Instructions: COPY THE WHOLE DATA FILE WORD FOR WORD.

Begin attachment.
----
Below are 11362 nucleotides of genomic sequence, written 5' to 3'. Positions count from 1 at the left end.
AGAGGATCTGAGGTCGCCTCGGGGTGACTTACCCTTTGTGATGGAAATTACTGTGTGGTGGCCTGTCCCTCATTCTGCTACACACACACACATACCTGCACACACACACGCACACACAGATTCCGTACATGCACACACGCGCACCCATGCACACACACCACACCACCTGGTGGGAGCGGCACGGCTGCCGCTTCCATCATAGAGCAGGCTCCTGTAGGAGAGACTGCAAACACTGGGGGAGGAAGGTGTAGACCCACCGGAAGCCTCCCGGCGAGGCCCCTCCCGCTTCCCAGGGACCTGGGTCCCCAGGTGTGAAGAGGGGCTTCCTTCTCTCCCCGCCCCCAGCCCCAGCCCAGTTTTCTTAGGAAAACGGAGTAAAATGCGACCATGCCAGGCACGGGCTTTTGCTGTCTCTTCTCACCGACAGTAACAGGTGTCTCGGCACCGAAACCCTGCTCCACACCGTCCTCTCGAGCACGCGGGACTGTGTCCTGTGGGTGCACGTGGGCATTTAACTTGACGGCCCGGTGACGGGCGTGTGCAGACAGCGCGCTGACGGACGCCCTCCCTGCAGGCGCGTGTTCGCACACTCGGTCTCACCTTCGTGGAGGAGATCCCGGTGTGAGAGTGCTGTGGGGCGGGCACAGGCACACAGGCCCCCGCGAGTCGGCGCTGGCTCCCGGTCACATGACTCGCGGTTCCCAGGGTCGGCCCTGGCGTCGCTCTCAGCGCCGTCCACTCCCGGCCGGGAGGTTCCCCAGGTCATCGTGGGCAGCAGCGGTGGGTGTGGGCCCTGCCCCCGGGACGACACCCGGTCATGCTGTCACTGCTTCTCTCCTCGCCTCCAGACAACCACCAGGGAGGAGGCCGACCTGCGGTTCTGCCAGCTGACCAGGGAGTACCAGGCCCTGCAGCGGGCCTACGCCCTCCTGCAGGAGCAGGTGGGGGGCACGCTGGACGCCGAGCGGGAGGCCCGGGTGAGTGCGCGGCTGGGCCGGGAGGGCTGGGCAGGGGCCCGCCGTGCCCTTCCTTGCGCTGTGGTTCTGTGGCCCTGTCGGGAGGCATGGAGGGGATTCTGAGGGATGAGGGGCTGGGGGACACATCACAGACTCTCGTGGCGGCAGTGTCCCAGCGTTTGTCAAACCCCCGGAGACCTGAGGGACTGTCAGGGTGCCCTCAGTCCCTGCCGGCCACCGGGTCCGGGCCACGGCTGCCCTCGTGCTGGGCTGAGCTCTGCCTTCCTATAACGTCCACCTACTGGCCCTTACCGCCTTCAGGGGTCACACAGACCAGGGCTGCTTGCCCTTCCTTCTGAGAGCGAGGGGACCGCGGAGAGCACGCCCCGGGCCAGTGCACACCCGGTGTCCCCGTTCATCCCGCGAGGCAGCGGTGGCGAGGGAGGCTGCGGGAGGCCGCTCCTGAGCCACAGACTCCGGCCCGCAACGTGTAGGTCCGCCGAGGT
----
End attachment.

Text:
Below are 11362 nucleotides of genomic sequence, written 5' to 3'. Positions count from 1 at the left end.
AGAGGATCTGAGGTCGCCTCGGGGTGACTTACCCTTTGTGATGGAAATTACTGTGTGGTGGCCTGTCCCTCATTCTGCTACACACACACACATACCTGCACACACACACGCACACACAGATTCCGTACATGCACACACGCGCACCCATGCACACACACCACACCACCTGGTGGGAGCGGCACGGCTGCCGCTTCCATCATAGAGCAGGCTCCTGTAGGAGAGACTGCAAACACTGGGGGAGGAAGGTGTAGACCCACCGGAAGCCTCCCGGCGAGGCCCCTCCCGCTTCCCAGGGACCTGGGTCCCCAGGTGTGAAGAGGGGCTTCCTTCTCTCCCCGCCCCCAGCCCCAGCCCAGTTTTCTTAGGAAAACGGAGTAAAATGCGACCATGCCAGGCACGGGCTTTTGCTGTCTCTTCTCACCGACAGTAACAGGTGTCTCGGCACCGAAACCCTGCTCCACACCGTCCTCTCGAGCACGCGGGACTGTGTCCTGTGGGTGCACGTGGGCATTTAACTTGACGGCCCGGTGACGGGCGTGTGCAGACAGCGCGCTGACGGACGCCCTCCCTGCAGGCGCGTGTTCGCACACTCGGTCTCACCTTCGTGGAGGAGATCCCGGTGTGAGAGTGCTGTGGGGCGGGCACAGGCACACAGGCCCCCGCGAGTCGGCGCTGGCTCCCGGTCACATGACTCGCGGTTCCCAGGGTCGGCCCTGGCGTCGCTCTCAGCGCCGTCCACTCCCGGCCGGGAGGTTCCCCAGGTCATCGTGGGCAGCAGCGGTGGGTGTGGGCCCTGCCCCCGGGACGACACCCGGTCATGCTGTCACTGCTTCTCTCCTCGCCTCCAGACAACCACCAGGGAGGAGGCCGACCTGCGGTTCTGCCAGCTGACCAGGGAGTACCAGGCCCTGCAGCGGGCCTACGCCCTCCTGCAGGAGCAGGTGGGGGGCACGCTGGACGCCGAGCGGGAGGCCCGGGTGAGTGCGCGGCTGGGCCGGGAGGGCTGGGCAGGGGCCCGCCGTGCCCTTCCTTGCGCTGTGGTTCTGTGGCCCTGTCGGGAGGCATGGAGGGGATTCTGAGGGATGAGGGGCTGGGGGACACATCACAGACTCTCGTGGCGGCAGTGTCCCAGCGTTTGTCAAACCCCCGGAGACCTGAGGGACTGTCAGGGTGCCCTCAGTCCCTGCCGGCCACCGGGTCCGGGCCACGGCTGCCCTCGTGCTGGGCTGAGCTCTGCCTTCCTATAACGTCCACCTACTGGCCCTTACCGCCTTCAGGGGTCACACAGACCAGGGCTGCTTGCCCTTCCTTCTGAGAGCGAGGGGACCGCGGAGAGCACGCCCCGGGCCAGTGCACACCCGGTGTCCCCGTTCATCCCGCGAGGCAGCGGTGGCGAGGGAGGCTGCGGGAGGCCGCTCCTGAGCCACAGACTCCGGCCCGCAACGTGTAGGTCCGCCGAGGT